Oregon state parks are hiking prices on campers who arrive from other states.
Oregon Parks and Recreation announced it is adding a nonresident surcharge to overnight reservations and first-come, first-served camping fees at all its facilities starting Monday, Aug. 10. People with existing bookings will not need to pay the new fee.
The surcharge could increase the price of camping in a state park by up to 30%. That means the average tent rate would go from $19 to $23 a night for those who do not live in the state. The average RV site would jump from $33 per night to $42.
Those rates will remain in place through the end of 2020. A decision about keeping the surcharge through the following year is set to be made this fall.
Oregon Parks and Recreation says the fee will help provide funding to simply maintain the vast network of parks it oversees. Once the COVID-19 lockdowns went into place last spring, the department immediately lost access to its two principal revenue streams: user fees and lottery money, since parks were closed along with bars and restaurants that host gaming. That led to a $22 million budget shortfall, 47 layoffs and more than 300 seasonal staff positions left unfilled this summer. By the end of the year, the surcharge could generate up to a desperately needed $500,000, which would go toward new hires, cleaning supplies and other park operations.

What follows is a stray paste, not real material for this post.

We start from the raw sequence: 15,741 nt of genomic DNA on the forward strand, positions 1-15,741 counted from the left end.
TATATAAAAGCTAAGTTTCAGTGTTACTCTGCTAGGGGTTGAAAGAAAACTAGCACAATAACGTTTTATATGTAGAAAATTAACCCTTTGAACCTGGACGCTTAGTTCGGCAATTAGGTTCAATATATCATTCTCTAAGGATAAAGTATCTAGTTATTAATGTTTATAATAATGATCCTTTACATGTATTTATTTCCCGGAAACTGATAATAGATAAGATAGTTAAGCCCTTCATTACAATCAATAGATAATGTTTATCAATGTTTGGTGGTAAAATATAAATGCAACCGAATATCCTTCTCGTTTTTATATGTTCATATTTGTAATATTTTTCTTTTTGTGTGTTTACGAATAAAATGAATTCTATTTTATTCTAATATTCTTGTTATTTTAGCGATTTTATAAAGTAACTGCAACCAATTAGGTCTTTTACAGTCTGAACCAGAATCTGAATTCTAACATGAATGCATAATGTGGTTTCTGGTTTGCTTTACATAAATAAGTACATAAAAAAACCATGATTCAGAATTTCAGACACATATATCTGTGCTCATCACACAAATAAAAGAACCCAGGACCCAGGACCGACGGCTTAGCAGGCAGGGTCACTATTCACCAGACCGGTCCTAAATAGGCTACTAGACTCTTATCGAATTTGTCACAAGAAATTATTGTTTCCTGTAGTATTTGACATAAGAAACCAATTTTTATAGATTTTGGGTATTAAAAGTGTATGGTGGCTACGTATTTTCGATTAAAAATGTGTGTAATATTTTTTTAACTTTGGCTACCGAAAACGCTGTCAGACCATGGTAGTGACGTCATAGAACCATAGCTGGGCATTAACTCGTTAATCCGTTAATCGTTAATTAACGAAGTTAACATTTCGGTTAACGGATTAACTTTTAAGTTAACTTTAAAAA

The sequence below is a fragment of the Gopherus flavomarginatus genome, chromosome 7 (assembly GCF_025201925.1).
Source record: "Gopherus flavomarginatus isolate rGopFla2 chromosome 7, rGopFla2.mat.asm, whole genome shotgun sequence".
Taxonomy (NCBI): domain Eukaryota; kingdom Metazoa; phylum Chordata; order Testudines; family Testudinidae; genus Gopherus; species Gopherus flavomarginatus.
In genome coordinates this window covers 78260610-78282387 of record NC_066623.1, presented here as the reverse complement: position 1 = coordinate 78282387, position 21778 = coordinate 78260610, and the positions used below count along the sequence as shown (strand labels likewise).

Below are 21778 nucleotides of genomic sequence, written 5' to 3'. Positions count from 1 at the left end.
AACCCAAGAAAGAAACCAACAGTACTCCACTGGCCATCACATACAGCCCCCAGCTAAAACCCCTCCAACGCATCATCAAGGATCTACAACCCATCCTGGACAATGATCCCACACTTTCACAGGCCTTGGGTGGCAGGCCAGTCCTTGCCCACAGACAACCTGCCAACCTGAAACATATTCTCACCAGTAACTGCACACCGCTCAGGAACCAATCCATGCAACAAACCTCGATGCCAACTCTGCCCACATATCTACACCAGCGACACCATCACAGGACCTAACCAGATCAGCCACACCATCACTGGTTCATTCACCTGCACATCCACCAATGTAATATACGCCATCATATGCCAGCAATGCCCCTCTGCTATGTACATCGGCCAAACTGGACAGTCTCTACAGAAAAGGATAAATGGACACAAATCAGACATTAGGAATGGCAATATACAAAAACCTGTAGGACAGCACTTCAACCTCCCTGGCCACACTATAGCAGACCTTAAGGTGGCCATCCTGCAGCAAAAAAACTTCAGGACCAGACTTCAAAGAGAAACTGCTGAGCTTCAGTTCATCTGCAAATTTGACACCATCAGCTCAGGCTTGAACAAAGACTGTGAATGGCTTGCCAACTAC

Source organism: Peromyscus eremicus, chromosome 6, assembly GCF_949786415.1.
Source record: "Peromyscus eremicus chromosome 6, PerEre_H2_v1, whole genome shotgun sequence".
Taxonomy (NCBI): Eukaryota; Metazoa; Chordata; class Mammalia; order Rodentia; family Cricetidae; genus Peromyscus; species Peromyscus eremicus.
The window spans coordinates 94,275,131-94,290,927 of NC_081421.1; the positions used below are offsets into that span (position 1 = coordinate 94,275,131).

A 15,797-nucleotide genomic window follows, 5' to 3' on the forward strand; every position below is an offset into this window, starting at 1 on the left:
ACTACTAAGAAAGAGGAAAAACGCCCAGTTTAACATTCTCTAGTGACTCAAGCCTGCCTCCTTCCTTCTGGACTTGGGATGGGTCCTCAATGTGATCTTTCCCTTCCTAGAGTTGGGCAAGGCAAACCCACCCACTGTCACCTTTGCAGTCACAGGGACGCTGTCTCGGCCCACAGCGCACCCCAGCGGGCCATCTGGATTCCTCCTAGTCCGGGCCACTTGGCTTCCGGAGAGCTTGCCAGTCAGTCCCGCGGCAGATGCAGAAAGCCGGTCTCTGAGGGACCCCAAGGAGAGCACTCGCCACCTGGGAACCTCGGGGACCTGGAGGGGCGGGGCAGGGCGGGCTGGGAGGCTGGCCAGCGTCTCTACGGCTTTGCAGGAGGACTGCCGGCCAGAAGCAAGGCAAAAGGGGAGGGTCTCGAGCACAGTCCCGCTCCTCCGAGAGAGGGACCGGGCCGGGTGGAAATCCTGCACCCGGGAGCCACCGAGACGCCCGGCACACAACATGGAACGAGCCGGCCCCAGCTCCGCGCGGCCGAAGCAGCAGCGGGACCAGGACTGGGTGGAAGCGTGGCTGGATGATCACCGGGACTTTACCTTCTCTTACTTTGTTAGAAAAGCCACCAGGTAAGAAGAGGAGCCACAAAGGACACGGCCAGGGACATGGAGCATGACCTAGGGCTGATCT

The surcharge is also meant to help keep recreation as local as possible, since the pandemic has shown no signs of slowing in the U.S.
It comes amid discussions by Gov. Kate Brown with lawmakers about creating travel restrictions, as The Oregonian reported this week. She has yet to specify what those constraints might look like, but they could include a mandatory quarantine for visitors from certain hot-spot states—which pretty much rules out camping.
"We love serving all people, no matter where they live," said Lisa Sumption, Oregon Parks and Recreation director, in a press release. "Even so, this temporary change is needed to remind people to stay as close to home as possible while enjoying the outdoors, and to provide much-needed support for the Oregon state park system."